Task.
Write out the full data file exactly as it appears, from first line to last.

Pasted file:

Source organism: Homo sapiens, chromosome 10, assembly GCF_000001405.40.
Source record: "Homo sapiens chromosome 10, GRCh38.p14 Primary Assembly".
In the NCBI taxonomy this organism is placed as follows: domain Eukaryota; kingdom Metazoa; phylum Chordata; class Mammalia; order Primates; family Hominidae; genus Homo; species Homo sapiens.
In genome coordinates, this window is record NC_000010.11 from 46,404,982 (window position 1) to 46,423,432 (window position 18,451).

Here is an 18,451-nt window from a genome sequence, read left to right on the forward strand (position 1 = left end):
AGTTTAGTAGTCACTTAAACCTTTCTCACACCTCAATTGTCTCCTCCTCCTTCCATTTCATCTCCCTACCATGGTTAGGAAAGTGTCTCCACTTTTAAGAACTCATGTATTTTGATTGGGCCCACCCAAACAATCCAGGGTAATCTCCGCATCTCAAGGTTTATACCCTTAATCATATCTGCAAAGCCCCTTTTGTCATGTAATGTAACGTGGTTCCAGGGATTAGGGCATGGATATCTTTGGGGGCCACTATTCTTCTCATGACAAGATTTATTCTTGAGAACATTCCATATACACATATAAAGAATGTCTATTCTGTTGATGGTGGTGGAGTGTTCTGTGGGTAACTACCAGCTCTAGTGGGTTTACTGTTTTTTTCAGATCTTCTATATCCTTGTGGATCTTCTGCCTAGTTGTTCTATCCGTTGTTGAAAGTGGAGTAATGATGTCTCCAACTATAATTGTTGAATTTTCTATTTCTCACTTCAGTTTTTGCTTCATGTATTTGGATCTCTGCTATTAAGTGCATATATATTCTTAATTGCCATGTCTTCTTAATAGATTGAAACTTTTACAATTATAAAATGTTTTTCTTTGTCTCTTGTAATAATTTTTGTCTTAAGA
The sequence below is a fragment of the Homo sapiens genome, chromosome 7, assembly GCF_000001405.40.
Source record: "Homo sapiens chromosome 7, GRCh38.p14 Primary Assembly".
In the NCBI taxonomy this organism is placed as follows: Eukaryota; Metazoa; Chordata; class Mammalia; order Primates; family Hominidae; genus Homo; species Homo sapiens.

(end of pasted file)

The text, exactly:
Source organism: Homo sapiens, chromosome 10, assembly GCF_000001405.40.
Source record: "Homo sapiens chromosome 10, GRCh38.p14 Primary Assembly".
In the NCBI taxonomy this organism is placed as follows: domain Eukaryota; kingdom Metazoa; phylum Chordata; class Mammalia; order Primates; family Hominidae; genus Homo; species Homo sapiens.
In genome coordinates, this window is record NC_000010.11 from 46,404,982 (window position 1) to 46,423,432 (window position 18,451).

Here is an 18,451-nt window from a genome sequence, read left to right on the forward strand (position 1 = left end):
AGTTTAGTAGTCACTTAAACCTTTCTCACACCTCAATTGTCTCCTCCTCCTTCCATTTCATCTCCCTACCATGGTTAGGAAAGTGTCTCCACTTTTAAGAACTCATGTATTTTGATTGGGCCCACCCAAACAATCCAGGGTAATCTCCGCATCTCAAGGTTTATACCCTTAATCATATCTGCAAAGCCCCTTTTGTCATGTAATGTAACGTGGTTCCAGGGATTAGGGCATGGATATCTTTGGGGGCCACTATTCTTCTCATGACAAGATTTATTCTTGAGAACATTCCATATACACATATAAAGAATGTCTATTCTGTTGATGGTGGTGGAGTGTTCTGTGGGTAACTACCAGCTCTAGTGGGTTTACTGTTTTTTTCAGATCTTCTATATCCTTGTGGATCTTCTGCCTAGTTGTTCTATCCGTTGTTGAAAGTGGAGTAATGATGTCTCCAACTATAATTGTTGAATTTTCTATTTCTCACTTCAGTTTTTGCTTCATGTATTTGGATCTCTGCTATTAAGTGCATATATATTCTTAATTGCCATGTCTTCTTAATAGATTGAAACTTTTACAATTATAAAATGTTTTTCTTTGTCTCTTGTAATAATTTTTGTCTTAAGA
The sequence below is a fragment of the Homo sapiens genome, chromosome 7, assembly GCF_000001405.40.
Source record: "Homo sapiens chromosome 7, GRCh38.p14 Primary Assembly".
In the NCBI taxonomy this organism is placed as follows: Eukaryota; Metazoa; Chordata; class Mammalia; order Primates; family Hominidae; genus Homo; species Homo sapiens.